At the center of it, energy and the future of energy policy for our region.

Silver Reef Smashmouth
Past Columns
Fire and Frost

August 14, 2019

The Fury and the Folly

August 7, 2019

Due East II

July 31, 2019

The Real Social Network

July 17, 2019

Due East

July 3, 2019

Thin Green Line

June 26, 2019

A Journeyman’s Journey

June 12, 2019

Her Story

June 5, 2019

Do Overs

May 29, 2019

E Pluribus Unum

May 15, 2019

The Millworks

May 8, 2019

State of the County

May 1, 2019

A Change in Climate

April 24, 2019

The Raucous Caucus

April 17, 2019

Dragged

April 10, 2019

Edge City

April 3, 2019

Fixing the Fix

March 27, 2019

Events
Today
Boating Center Open

10:00am|Community Boating Center

Bard on the Beach

12:00pm|Vanier Park

Skagit Tours

10:53pm|Highway 20.

Skagit Tours

10:53pm|Highway 20.

Plover Ferry Rides

12:00pm|Blaine Harbor

Skagit Tours

10:53pm|Highway 20.

Plover Ferry Rides

12:00pm|Blaine Harbor

Rock Painting Workshop

12:00pm|Sumas Library

Camp Cooking Classes

5:30pm|REI

Hamster Church with Christen Mattix

6:30pm|Old Parish Hall

Poetrynight

7:00pm|Alternative Library

Guffawingham

9:00pm|Firefly Lounge

Silver Reef Hot August Nights2 Trove Web
Tomorrow
Boating Center Open

10:00am|Community Boating Center

Bard on the Beach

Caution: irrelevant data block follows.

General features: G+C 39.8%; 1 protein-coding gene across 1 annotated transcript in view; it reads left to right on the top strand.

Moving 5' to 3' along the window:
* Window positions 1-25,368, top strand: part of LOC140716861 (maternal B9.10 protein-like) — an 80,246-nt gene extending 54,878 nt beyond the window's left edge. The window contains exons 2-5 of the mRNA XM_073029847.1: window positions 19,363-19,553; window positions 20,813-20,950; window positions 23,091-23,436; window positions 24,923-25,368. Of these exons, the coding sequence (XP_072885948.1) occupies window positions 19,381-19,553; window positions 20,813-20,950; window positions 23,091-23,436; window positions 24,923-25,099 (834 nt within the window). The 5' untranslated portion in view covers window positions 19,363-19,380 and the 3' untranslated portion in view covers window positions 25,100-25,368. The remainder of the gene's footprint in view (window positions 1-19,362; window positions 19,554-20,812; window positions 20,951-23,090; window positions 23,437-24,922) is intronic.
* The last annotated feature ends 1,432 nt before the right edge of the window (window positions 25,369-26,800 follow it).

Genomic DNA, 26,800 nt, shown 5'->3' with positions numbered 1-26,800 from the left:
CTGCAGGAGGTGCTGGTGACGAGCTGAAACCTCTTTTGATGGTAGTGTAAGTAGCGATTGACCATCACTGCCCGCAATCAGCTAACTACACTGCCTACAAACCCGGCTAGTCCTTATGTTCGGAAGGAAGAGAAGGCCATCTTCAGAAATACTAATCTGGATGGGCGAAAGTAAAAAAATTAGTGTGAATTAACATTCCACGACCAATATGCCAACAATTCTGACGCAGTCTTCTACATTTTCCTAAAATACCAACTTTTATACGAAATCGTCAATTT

12:00pm|Vanier Park

Skagit Tours

10:53pm|Highway 20.

Skagit Tours

10:53pm|Highway 20.

Plover Ferry Rides

12:00pm|Blaine Harbor

Camp Cooking Classes

5:30pm|REI

Cook It and Book It

3:30pm| Lynden Library

Artist Workshop

6:00pm|Bellingham Public Library

History Sunset Cruises

6:30pm|Bellingham Bay

Books on Tap

7:00pm|Josh Vanderyacht Memorial Park

A Poetic Family

7:00pm|Village Books

Skagit Folk Dancers

7:00pm|Bayview Civic Hall

Punch Up Comedy Showcase and Open Mic

7:30pm|The Shakedown

Village Books Trove Web
Wednesday
Boating Center Open

10:00am|Community Boating Center

Bard on the Beach

12:00pm|Vanier Park

Skagit Tours

10:53pm|Highway 20.

Lynden Front Streeters

2:00pm|Inn at Lynden

Wednesday Farmers Market

2:00pm|Barkley Village Green

Ferndale Book Group

2:30pm|Ferndale Library

Sedro-Woolley Farmers Market

3:00pm|Hammer Heritage Square

Group Run

6:00pm|Skagit Running Company

Seafarers' Summer

6:00pm|Seafarers' Memorial Park

Brewers Cruise

6:30pm|Bellingham Cruise Terminal

Creekside Open Mic

6:30pm|South Whatcom Library

Ana Popovic

7:30pm|Bellingham High School

The Spitfire Grill

7:30pm|Performing Arts Center Mainstage

see our complete calendar »